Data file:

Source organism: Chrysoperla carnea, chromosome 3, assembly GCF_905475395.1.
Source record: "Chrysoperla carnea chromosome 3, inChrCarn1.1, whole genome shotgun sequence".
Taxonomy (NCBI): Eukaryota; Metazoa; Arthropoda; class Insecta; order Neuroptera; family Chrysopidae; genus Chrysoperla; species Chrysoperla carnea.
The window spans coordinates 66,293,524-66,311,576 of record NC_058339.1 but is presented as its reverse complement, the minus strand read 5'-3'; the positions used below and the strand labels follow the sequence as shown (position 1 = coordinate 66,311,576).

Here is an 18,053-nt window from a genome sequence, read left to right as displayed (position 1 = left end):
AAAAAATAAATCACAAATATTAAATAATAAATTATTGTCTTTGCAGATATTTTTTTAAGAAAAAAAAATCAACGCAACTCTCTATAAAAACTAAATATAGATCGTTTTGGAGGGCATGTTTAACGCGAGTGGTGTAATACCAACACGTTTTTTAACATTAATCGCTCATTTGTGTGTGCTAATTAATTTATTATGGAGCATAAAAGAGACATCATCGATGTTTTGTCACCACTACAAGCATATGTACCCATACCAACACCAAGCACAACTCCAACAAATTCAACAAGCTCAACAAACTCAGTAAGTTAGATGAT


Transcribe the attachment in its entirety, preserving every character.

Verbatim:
Source organism: Chrysoperla carnea, chromosome 3, assembly GCF_905475395.1.
Source record: "Chrysoperla carnea chromosome 3, inChrCarn1.1, whole genome shotgun sequence".
Taxonomy (NCBI): Eukaryota; Metazoa; Arthropoda; class Insecta; order Neuroptera; family Chrysopidae; genus Chrysoperla; species Chrysoperla carnea.
The window spans coordinates 66,293,524-66,311,576 of record NC_058339.1 but is presented as its reverse complement, the minus strand read 5'-3'; the positions used below and the strand labels follow the sequence as shown (position 1 = coordinate 66,311,576).

Here is an 18,053-nt window from a genome sequence, read left to right as displayed (position 1 = left end):
AAAAAATAAATCACAAATATTAAATAATAAATTATTGTCTTTGCAGATATTTTTTTAAGAAAAAAAAATCAACGCAACTCTCTATAAAAACTAAATATAGATCGTTTTGGAGGGCATGTTTAACGCGAGTGGTGTAATACCAACACGTTTTTTAACATTAATCGCTCATTTGTGTGTGCTAATTAATTTATTATGGAGCATAAAAGAGACATCATCGATGTTTTGTCACCACTACAAGCATATGTACCCATACCAACACCAAGCACAACTCCAACAAATTCAACAAGCTCAACAAACTCAGTAAGTTAGATGAT